The present invention addresses the above and other issues by providing a wall plate adapter for coupling home network control signals to AC power wiring, where the wall plate adapter includes built-in signaling circuitry.
In particular, in one aspect of the invention, a wall plate adapter for an electrical outlet includes a plate with at least one receptacle face. The at least one receptacle face overlays at least one receptacle of the electrical outlet when the plate is secured over the electrical outlet. The at least one receptacle face has slots aligned with slots of the at least one receptacle so that prongs of a plug can be plugged into the slots of the at least one receptacle after passing through the slots of the at least one receptacle face. At least one electrical contact is carried by the wall plate and located so that it touches at least one of the prongs of the plug when the plug is plugged into the slots of the at least one receptacle. The wall plate adapter further includes circuitry that is provided for communicating, via the at least one electrical contact, with AC power wiring of the at least one receptacle, when the plug is plugged into the slots of the at least one receptacle.
In another aspect, a wall plate adapter for an electrical outlet includes a plate with at least first and second receptacle faces. The first and second receptacle faces overlay first and second receptacles, respectively, of the electrical outlet when the plate is secured over the electrical outlet. The first receptacle face has slots aligned with slots of the first receptacle so that prongs of a first plug can be plugged into the slots of the first receptacle after passing through the slots of the first receptacle face. The second receptacle face has slots aligned with slots of the second receptacle so that prongs of a second plug can be plugged into the slots of the second receptacle after passing through the slots of the second receptacle face. At least one electrical contact is carried by the wall plate and located so that it touches at least one of the prongs of the first plug when the first plug is plugged into the slots of the first receptacle. Circuitry is provided for communicating, via the at least one electrical contact, with AC power wiring of the first receptacle of the electrical outlet when the plug is plugged into the slots of the first receptacle.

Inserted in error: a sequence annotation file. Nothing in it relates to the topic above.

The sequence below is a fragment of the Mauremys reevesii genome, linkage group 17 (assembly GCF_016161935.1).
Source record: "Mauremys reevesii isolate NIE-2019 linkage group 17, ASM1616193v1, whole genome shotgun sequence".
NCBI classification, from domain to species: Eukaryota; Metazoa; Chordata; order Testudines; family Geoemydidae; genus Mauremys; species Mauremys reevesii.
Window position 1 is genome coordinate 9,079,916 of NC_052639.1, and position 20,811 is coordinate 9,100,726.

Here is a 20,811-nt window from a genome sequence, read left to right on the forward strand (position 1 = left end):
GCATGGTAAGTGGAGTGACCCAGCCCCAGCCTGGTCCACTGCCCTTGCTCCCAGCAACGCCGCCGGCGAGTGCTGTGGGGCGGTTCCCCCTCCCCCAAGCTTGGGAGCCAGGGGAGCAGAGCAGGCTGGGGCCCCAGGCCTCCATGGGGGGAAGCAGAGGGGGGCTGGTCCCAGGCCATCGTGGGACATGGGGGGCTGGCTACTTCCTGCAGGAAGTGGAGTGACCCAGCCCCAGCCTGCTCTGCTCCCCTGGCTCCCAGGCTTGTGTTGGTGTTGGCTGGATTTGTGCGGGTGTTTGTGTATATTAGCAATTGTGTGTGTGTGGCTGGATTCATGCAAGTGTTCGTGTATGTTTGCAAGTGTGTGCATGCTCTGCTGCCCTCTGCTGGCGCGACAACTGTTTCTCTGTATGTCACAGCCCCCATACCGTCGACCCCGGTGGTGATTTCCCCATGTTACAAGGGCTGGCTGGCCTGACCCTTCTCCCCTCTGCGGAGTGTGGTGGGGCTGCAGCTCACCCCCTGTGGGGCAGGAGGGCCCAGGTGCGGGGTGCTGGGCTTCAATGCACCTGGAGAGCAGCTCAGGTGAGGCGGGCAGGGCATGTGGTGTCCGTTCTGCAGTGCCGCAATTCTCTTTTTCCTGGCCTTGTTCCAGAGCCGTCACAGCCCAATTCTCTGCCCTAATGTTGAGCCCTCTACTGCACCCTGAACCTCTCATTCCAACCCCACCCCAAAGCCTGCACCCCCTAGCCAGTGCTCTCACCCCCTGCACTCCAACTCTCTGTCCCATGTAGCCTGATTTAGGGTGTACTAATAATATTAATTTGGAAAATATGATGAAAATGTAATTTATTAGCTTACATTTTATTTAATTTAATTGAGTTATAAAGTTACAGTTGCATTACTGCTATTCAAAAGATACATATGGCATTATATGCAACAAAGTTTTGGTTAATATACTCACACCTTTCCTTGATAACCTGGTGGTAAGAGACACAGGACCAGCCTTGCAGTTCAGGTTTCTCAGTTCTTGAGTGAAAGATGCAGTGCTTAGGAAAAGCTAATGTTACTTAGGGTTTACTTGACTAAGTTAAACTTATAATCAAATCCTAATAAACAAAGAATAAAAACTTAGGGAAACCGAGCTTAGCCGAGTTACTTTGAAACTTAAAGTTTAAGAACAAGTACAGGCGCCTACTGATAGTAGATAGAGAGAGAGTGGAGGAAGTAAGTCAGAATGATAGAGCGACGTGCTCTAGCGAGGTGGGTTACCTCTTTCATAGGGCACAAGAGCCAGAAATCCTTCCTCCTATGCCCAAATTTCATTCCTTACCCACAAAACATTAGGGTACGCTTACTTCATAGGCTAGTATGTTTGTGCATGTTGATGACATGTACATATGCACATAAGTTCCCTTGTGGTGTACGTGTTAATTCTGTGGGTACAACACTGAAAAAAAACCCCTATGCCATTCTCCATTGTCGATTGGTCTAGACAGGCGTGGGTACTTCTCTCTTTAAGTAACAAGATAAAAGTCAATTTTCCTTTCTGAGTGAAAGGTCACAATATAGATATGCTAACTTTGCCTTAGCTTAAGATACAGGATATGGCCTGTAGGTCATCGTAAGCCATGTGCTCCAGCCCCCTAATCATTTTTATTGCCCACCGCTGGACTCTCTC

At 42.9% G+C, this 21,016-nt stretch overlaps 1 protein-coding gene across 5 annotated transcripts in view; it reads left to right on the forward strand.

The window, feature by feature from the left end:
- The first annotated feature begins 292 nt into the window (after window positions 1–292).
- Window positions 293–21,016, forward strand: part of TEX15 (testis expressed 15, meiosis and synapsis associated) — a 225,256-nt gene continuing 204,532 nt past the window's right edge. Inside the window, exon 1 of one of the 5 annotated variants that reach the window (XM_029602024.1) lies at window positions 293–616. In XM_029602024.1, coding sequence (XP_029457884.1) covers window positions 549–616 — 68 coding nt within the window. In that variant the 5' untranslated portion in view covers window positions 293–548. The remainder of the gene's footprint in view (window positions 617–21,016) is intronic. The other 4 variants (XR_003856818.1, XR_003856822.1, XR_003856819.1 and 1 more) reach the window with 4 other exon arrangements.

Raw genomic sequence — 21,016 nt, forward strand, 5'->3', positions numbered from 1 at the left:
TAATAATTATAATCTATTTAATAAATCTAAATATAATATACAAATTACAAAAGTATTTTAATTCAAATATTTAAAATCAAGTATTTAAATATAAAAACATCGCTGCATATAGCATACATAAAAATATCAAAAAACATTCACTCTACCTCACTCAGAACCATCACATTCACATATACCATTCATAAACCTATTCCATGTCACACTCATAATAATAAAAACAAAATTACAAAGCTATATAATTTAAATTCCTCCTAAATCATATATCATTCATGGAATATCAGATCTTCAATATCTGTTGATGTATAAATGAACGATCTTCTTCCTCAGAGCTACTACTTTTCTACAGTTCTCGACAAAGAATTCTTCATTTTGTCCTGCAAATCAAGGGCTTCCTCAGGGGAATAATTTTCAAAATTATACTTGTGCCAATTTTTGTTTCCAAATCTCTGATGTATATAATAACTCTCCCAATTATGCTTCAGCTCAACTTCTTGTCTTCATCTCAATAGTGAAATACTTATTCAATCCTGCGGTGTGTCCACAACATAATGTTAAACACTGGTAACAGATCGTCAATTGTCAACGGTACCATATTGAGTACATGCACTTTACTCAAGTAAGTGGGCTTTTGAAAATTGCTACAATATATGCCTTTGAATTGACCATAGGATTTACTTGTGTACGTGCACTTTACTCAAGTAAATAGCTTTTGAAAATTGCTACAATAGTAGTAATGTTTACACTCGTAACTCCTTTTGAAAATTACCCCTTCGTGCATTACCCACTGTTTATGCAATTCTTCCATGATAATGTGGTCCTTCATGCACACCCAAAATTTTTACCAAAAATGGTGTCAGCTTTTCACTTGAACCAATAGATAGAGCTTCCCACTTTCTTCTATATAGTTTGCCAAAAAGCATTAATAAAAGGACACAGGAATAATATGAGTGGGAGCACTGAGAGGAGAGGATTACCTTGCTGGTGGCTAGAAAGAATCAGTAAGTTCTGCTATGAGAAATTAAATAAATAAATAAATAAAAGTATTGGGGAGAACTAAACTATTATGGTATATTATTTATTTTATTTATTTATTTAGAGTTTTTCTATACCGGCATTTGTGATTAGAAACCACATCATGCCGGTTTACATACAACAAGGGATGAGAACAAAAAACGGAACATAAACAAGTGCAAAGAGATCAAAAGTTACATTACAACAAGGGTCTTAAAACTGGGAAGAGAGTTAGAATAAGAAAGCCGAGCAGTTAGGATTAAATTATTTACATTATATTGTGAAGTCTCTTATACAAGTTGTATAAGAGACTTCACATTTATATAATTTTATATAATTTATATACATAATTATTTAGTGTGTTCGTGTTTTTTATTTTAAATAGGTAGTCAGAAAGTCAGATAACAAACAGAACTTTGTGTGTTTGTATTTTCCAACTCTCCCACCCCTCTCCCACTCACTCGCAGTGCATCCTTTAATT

In another aspect, a system for use in a network which uses AC power wiring of a structure includes a device in the network, a transformer for receiving electrical power from an electrical receptacle that is coupled to the AC power wiring, and providing transformed electrical power to the device, and a wall plate for the electrical receptacle. The wall plate includes a communication module that is electrically coupled to the transformer and the electrical receptacle when the transformer is plugged into the electrical receptacle using prongs of a plug, and the device includes at least one of a transmitter and a receiver for communicating with the communication module in the wall plate via the prongs of the plug.